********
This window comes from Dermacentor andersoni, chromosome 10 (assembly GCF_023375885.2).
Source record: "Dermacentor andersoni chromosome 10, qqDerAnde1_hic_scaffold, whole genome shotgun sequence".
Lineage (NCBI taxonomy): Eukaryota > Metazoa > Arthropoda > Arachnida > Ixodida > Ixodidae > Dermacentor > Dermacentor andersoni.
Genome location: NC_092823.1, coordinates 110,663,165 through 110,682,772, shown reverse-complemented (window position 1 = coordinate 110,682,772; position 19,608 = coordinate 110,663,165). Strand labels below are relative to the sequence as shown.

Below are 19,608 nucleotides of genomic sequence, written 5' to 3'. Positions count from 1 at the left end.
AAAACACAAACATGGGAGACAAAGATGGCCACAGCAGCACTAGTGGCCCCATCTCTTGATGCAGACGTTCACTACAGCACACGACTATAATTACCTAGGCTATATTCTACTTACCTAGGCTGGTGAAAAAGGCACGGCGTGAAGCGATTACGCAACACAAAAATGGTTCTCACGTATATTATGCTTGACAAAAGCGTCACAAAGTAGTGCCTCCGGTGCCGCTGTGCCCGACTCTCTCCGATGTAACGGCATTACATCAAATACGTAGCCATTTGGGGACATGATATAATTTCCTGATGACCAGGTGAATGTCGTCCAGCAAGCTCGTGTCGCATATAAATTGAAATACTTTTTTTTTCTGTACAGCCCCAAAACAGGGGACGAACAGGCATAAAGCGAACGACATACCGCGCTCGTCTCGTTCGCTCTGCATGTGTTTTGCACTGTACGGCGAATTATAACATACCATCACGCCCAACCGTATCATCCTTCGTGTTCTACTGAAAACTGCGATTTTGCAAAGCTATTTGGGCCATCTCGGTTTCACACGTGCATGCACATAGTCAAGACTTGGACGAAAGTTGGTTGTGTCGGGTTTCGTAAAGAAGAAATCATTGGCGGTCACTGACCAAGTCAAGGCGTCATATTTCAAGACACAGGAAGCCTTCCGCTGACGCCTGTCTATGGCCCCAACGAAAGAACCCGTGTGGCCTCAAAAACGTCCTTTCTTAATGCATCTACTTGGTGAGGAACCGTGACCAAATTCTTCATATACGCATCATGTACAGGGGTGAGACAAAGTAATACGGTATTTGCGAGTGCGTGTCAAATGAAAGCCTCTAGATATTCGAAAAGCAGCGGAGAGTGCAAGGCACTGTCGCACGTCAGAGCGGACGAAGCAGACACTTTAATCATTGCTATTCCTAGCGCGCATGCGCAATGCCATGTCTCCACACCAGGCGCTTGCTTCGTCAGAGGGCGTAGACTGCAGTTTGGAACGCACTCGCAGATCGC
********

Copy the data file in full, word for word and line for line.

This window comes from Dermacentor andersoni, chromosome 10 (assembly GCF_023375885.2).
Source record: "Dermacentor andersoni chromosome 10, qqDerAnde1_hic_scaffold, whole genome shotgun sequence".
Lineage (NCBI taxonomy): Eukaryota > Metazoa > Arthropoda > Arachnida > Ixodida > Ixodidae > Dermacentor > Dermacentor andersoni.
Genome location: NC_092823.1, coordinates 110,663,165 through 110,682,772, shown reverse-complemented (window position 1 = coordinate 110,682,772; position 19,608 = coordinate 110,663,165). Strand labels below are relative to the sequence as shown.

Below are 19,608 nucleotides of genomic sequence, written 5' to 3'. Positions count from 1 at the left end.
AAAACACAAACATGGGAGACAAAGATGGCCACAGCAGCACTAGTGGCCCCATCTCTTGATGCAGACGTTCACTACAGCACACGACTATAATTACCTAGGCTATATTCTACTTACCTAGGCTGGTGAAAAAGGCACGGCGTGAAGCGATTACGCAACACAAAAATGGTTCTCACGTATATTATGCTTGACAAAAGCGTCACAAAGTAGTGCCTCCGGTGCCGCTGTGCCCGACTCTCTCCGATGTAACGGCATTACATCAAATACGTAGCCATTTGGGGACATGATATAATTTCCTGATGACCAGGTGAATGTCGTCCAGCAAGCTCGTGTCGCATATAAATTGAAATACTTTTTTTTTCTGTACAGCCCCAAAACAGGGGACGAACAGGCATAAAGCGAACGACATACCGCGCTCGTCTCGTTCGCTCTGCATGTGTTTTGCACTGTACGGCGAATTATAACATACCATCACGCCCAACCGTATCATCCTTCGTGTTCTACTGAAAACTGCGATTTTGCAAAGCTATTTGGGCCATCTCGGTTTCACACGTGCATGCACATAGTCAAGACTTGGACGAAAGTTGGTTGTGTCGGGTTTCGTAAAGAAGAAATCATTGGCGGTCACTGACCAAGTCAAGGCGTCATATTTCAAGACACAGGAAGCCTTCCGCTGACGCCTGTCTATGGCCCCAACGAAAGAACCCGTGTGGCCTCAAAAACGTCCTTTCTTAATGCATCTACTTGGTGAGGAACCGTGACCAAATTCTTCATATACGCATCATGTACAGGGGTGAGACAAAGTAATACGGTATTTGCGAGTGCGTGTCAAATGAAAGCCTCTAGATATTCGAAAAGCAGCGGAGAGTGCAAGGCACTGTCGCACGTCAGAGCGGACGAAGCAGACACTTTAATCATTGCTATTCCTAGCGCGCATGCGCAATGCCATGTCTCCACACCAGGCGCTTGCTTCGTCAGAGGGCGTAGACTGCAGTTTGGAACGCACTCGCAGATCGC